The Hospice Visits When Death is Imminent Measure Pair addresses whether a hospice patient and their caregivers’ needs were addressed by the hospice staff during the last days of life. This measure is specified as a set of two measures as follows:

  • Measure 1--assesses the percentage of patients receiving at least 1 visit from registered nurses, physicians, nurse practitioners, or physician assistants in the last 3 days of life and addresses case management and clinical care.
  • Measure 2-- assesses the percentage of patients receiving at least 2 visits from medical social workers, chaplains or spiritual counselors, licensed practical nurses, or hospice aides in the last 7 days of life and gives providers the flexibility to provide individualized care that is in line with the patient, family, and caregiver’s preferences and goals for care and contributing to the overall well-being of the individual and others important in their life

CMS believes collecting information about hospice staff visits for measuring quality of care, in addition to the requirement of reporting visits from some disciplines on hospice claims, will encourage hospices to visit patients and caregivers and provide services that will address their care needs and improve quality of life during the patients’ last days of life.  CMS cited the fact that clinician visits to patients at the end of life are associated with improved outcomes such as decreased risk of hospitalization, emergency room visits, and hospital death, and decreased distress for caregivers and higher satisfaction with care.  CMS also cited data that were part of previous Hospice Technical Reports completed by Abt Associates relative to the number of visits in the last days of life from skilled hospice disciplines.  The 2014 Abt Medicare Hospice Payment Reform Report indicated that 28.9 percent of Routine Home Care hospice patients did not receive a skilled visit on the last day of life.  

No current HQRP measures address care beyond the hospice initial and comprehensive assessment period, nor do any current HQRP measures relate to the assessment of hospice staff visits to patients and caregivers in the last week of life.

Data for the paired measure would be collected via the existing Hospice Item Set (HIS).  CMS proposed that four new items be added to the HIS-Discharge record to collect the necessary data elements for the measure. The expectation is that data collection for this quality measure via the four new HIS items would begin no earlier than April 1, 2017 (providers would begin collecting data for the measure for patient admissions and discharges occurring after April 1, 2017).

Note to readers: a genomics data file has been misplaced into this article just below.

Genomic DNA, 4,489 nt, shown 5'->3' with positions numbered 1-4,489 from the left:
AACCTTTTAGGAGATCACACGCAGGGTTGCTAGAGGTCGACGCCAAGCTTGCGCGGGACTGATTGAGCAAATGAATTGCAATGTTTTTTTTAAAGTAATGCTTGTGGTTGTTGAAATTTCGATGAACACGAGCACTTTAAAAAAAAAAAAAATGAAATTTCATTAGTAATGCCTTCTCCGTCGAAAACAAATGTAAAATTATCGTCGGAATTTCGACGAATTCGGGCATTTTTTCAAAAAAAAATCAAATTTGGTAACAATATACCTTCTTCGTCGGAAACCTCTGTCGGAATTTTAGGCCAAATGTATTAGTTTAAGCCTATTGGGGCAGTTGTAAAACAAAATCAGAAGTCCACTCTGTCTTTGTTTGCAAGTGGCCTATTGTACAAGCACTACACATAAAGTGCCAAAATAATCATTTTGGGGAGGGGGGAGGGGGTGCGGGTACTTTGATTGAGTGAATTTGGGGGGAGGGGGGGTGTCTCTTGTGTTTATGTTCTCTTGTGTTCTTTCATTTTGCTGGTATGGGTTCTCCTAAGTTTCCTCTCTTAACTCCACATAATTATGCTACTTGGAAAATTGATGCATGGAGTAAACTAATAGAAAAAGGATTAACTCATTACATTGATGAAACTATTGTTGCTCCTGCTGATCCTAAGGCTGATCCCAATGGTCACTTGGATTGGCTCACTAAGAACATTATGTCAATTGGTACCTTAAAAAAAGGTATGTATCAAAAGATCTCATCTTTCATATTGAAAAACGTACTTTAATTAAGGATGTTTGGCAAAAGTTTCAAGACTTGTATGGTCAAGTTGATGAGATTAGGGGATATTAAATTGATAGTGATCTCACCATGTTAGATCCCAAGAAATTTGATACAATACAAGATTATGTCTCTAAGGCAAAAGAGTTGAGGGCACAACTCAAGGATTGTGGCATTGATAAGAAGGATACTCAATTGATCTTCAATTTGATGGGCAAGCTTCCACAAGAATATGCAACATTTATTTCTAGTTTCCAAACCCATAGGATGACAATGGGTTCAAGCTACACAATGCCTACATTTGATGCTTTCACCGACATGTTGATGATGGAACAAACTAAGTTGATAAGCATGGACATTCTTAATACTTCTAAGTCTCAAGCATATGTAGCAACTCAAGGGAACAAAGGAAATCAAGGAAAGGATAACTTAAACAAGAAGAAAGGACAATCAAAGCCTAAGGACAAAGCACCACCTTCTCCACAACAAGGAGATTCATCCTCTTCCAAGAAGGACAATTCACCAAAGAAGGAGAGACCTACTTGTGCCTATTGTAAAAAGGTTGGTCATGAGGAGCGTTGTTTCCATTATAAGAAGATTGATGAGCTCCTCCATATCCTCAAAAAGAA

CMS submitted a request for approval to the Office of Management and Budget (OMB) for the Hospice Item Set version 2.00.0 that incorporates the four new HIS items. While not yet available, the new HIS data items that would collect this measure data will be available for public viewing at: https://www.cms.gov/Regulations -and -Guidance/Legislation/PaperworkReductionActof1995/PRA -Listing.html

For the second measuredata on a total of seven individual care processes will be captured, which include the six NQF-endorsed quality measures and one modified NQF-endorsed quality measure currently part of the HIS. This measure calculates the percentage of patients who received all care processes at admission.  These individual component measures address care processes around hospice admission that are clinically recommended or required in the hospice Conditions of Participation. To calculate this measure, the individual component of the composite measure are assessed separately for each patient and then aggregated into one score for each hospice.

CMS indicates that a composite measure serves to ensure all hospice patients receive a comprehensive assessment for both physical and psychosocial needs at admission. Collecting information about the total number of care processes conducted for each patient will incentivize hospices to conduct all desirable care processes for each patient and provide services that will address their care needs and improve quality during the time he/she is receiving hospice care.